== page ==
Are People With Diabetes More Prone To Aggression?

Relationship Between Blood Glucose Level and Self-Control Blood sugar can make people do crazy things. According to a recent scientific study on the link between low blood glucose level and relationship clashes (Bushman et al, 2014), being hungry makes an individual generally cranky and act more hostile to others. In the study, couples who are hungry tend to have a much higher tendency to exhibit aggression towards each other and become more impulsive in their reactions. This phenomenon is often referred to “hangry” (meaning feeling angry when you are hungry). If this irritable state can happen to any healthy person who experiences a change in their blood glucose level, imagine the ordeals individuals with diabetes frequently go through on a daily basis. However, do not jump to the conclusion that diabetes leads to aggression. In fact, scientists find a more direct correlation between blood glucose level and self-control. I recommend reading the following articles: In a way, you can visualize self-control as a muscle that requires a lot of energy to sustain so that it does not become ineffective quickly. This energy source comes from the glucose in the blood. So what kind of activities can wear out this “muscle”? Any daily activities that require self-discipline such as forcing yourself to get out of bed early to exercise, resisting from having a soda drink or another cookie with your meal, stopping yourself from smoking, dealing with stressful situations at work and at home, and abstaining yourself from road rage. As you can see, self-control plays a crucial part in restraining inappropriate and aggressive behaviors. So when people are low in glucose, the self-control mechanism cannot function properly to prevent these outbursts of hostile actions. In a researc Continue reading >>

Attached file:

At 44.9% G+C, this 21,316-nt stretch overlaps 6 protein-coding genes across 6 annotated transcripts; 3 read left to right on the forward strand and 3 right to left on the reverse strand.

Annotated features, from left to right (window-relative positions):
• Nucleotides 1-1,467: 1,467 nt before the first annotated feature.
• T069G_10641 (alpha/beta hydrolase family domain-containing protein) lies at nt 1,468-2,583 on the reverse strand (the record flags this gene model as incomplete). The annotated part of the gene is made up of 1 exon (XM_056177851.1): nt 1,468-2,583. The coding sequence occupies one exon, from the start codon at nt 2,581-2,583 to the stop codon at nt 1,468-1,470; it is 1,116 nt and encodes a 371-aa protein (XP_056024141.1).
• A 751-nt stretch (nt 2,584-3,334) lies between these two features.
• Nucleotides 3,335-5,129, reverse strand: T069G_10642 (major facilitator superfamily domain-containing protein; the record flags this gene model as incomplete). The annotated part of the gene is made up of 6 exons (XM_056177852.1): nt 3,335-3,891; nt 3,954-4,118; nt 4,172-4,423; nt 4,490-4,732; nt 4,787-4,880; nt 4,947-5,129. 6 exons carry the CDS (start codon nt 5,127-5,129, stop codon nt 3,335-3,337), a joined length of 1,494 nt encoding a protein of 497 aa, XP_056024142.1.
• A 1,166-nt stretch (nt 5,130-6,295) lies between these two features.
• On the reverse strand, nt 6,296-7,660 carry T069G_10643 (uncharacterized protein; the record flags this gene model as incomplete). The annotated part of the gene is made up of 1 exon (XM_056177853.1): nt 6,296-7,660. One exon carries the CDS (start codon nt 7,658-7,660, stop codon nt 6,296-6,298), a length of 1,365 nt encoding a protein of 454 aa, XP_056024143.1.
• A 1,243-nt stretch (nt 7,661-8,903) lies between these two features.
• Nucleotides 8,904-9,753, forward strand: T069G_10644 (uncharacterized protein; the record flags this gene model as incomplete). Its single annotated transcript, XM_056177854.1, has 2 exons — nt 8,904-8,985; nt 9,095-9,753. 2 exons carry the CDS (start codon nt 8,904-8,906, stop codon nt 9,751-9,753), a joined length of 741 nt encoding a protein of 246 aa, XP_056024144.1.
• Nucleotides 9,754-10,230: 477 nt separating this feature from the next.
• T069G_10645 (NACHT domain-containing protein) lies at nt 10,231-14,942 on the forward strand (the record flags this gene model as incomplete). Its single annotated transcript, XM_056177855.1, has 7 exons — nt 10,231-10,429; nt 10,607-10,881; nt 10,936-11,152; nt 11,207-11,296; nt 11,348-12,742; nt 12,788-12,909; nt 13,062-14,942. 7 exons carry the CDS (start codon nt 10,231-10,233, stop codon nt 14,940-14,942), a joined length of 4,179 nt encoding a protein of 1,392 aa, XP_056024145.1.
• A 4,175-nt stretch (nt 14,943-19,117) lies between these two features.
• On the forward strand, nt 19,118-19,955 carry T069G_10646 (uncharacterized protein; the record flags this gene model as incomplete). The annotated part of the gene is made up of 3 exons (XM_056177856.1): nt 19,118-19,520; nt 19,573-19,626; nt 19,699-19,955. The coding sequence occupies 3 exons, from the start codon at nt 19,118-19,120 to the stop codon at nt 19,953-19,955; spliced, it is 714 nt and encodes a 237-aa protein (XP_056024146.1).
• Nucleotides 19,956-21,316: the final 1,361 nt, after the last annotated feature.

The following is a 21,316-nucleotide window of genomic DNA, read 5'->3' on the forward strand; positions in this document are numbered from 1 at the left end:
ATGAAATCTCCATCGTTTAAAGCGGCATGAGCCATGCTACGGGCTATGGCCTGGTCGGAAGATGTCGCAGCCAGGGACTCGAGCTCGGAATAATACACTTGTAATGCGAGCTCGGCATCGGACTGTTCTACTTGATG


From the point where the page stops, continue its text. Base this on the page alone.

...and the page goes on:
How To Handle Anger During Low Blood Sugars

How To Handle Anger During Low Blood Sugars